blog post On Teaching

On Teaching​ in the Time of COVID-19: Imagining Futures Through the Archives

by Victor Betts "Once we recognize that archives were designed through policies and practices of systemic racism, then we can better understand what is present and visible in the archives and, perhaps more importantly, what is not."

by Victor Betts

Image: Justina Williams conducting genetics research1

We can agree, I think, that invisible things are not necessarily “not-there”; that a void may be empty, but is not a vacuum. In addition, certain absences are so stressed, so ornate, so planned, they call attention to themselves; arrest us with intentionality and purpose, like neighborhoods that are defined by the population held away from them.

Toni Morrison2

During the summer of 2019, I was searching through the archives at the North Carolina State University Libraries’ Special Collections and Research Center for materials pertaining to Justina Williams. Justina Williams was the first African American academic staff member hired at NC State in 1958—starting her work in the midst of the Jim Crow era and working in the lab of Dr. Kenichi Kojima, a Japanese faculty member in the Department of Genetics during this time. Thirty years later, she retired as the department’s Head Research Technician. Although I was not able to find any new traces related to Justina Williams, she did lead me to other fragments pertaining to Asian faculty and scholars. Asians and Asian Americans are almost absent in our collections. This reflects their small demographic population and also dominant narratives of campus history itself, which often center the lives, voices, and perspectives of white men. After nine months of digging through the digitized archives, I developed a historical timeline on Asian and Asian Americans at NC State that is open-sourced and available to anyone with internet access. The Historical State timeline identifies significant figures and moments in the history of the Asian and Asian American community at NC State. The timeline includes information and links to digitized materials, such as photographs, yearbooks, enrollment data, and more. There are also other timelines documenting the history of African American, Native American, GLBT and Latinx communities at NC State. As a Black special collections librarian, this kind of work is the type of intervention I have been thinking through in order to recognize and address the gaps and silences that exist in the archives. Teaching students and researchers both within and outside of our institution how to approach and engage with archival materials provides a way to contextualize the present and help imagine different kinds of futures, especially now in the time of COVID-19 and the past month’s movements naming racial injustice.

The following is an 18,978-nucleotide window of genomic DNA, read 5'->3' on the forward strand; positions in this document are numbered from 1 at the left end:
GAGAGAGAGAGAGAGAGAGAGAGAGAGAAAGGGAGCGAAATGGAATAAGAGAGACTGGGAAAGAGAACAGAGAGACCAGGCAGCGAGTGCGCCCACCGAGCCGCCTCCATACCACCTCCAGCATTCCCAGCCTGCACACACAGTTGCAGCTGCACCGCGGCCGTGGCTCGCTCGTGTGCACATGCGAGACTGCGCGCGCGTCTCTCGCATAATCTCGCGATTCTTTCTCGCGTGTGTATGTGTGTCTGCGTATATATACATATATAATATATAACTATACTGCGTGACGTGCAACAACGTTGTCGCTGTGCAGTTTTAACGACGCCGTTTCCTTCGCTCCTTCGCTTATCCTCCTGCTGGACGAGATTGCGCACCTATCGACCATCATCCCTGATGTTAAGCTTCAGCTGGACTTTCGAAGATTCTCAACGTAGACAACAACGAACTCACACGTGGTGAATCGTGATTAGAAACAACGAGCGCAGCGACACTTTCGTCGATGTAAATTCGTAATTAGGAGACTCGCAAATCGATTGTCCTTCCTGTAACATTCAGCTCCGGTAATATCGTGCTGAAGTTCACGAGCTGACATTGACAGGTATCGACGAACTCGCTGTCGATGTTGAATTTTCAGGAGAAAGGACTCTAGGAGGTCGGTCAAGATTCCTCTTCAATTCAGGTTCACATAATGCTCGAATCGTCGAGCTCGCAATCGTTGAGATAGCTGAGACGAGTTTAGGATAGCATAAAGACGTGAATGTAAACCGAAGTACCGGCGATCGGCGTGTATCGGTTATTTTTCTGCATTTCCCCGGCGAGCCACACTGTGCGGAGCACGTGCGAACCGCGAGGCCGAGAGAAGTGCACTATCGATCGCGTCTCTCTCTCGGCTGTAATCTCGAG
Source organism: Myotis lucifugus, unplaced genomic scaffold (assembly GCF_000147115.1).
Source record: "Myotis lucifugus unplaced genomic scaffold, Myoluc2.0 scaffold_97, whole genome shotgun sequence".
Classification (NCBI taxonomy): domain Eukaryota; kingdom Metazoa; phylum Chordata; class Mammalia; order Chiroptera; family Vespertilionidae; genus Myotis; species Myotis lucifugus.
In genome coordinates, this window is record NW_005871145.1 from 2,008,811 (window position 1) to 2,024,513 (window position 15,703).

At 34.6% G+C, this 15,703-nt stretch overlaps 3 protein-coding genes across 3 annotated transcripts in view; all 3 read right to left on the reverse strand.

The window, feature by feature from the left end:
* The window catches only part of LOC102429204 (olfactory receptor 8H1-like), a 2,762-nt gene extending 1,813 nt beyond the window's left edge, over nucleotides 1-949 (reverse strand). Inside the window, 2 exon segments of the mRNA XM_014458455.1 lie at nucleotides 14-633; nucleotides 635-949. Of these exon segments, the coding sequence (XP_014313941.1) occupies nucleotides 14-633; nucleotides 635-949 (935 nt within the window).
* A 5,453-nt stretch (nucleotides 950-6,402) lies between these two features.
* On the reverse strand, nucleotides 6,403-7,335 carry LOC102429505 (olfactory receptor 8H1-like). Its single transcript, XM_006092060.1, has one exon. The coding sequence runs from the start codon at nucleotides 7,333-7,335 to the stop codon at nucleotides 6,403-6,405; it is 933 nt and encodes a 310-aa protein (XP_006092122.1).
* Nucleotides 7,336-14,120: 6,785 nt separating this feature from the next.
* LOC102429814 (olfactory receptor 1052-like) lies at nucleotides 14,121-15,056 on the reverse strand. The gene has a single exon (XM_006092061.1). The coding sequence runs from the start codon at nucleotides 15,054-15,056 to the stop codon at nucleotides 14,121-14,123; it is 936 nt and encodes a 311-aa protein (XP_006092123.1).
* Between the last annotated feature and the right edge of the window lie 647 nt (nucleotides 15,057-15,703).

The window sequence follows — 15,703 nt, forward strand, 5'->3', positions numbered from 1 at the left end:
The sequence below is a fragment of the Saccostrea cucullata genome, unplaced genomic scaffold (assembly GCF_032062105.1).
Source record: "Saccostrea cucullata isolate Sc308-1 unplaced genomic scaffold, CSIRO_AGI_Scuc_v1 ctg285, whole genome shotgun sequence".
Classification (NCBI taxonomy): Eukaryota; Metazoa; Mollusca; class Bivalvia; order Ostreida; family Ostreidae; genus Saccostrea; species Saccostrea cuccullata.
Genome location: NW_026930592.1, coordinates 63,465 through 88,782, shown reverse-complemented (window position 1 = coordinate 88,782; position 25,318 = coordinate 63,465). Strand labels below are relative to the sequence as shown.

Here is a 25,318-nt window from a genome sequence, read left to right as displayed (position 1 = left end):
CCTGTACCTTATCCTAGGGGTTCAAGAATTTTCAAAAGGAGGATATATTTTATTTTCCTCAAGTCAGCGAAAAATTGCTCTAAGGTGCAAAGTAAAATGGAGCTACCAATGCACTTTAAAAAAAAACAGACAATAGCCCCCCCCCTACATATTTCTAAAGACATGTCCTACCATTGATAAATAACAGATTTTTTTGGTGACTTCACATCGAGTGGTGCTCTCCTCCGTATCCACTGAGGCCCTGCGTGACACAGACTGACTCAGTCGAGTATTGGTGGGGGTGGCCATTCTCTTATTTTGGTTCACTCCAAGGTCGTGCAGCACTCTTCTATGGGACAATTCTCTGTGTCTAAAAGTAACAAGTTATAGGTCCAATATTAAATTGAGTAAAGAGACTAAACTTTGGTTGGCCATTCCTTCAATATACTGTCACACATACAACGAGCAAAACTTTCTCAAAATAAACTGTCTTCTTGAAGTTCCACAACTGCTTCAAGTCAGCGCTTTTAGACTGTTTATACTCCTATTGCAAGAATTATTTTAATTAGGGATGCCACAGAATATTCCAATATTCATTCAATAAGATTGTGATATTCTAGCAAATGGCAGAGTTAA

Image: College of Agriculture and Mechanic Arts Class of 18983

Archivists and special collections librarians are in a unique position to help researchers think through the shifts and turns of current events by decentering whiteness and amplifying the voices that have been buried in the archives. Libraries and archives are often seen as depoliticized spaces that view their mission and goals as neutral and objective. However, librarians and archivists of color have long argued that given their institutional history and practices of exclusion, archives and libraries are in fact not neutral, transparent, comprehensive, nor easy to access even today. For example, Professor Jason Miller’s research on the absent records of Dr. Martin Luther King Jr.’s visit to NC State in 1966 reveals how white supremacy have shaped what is deemed worthy to preserve. Once we recognize that archives were designed through policies and practices of systemic racism, then we can better understand what is present and visible in the archives and, perhaps more importantly, what is not. How do we confront and address these voids? Knowing that such shortcomings exist, what can archivists do to reconcile these gaps, silences, and unknowns?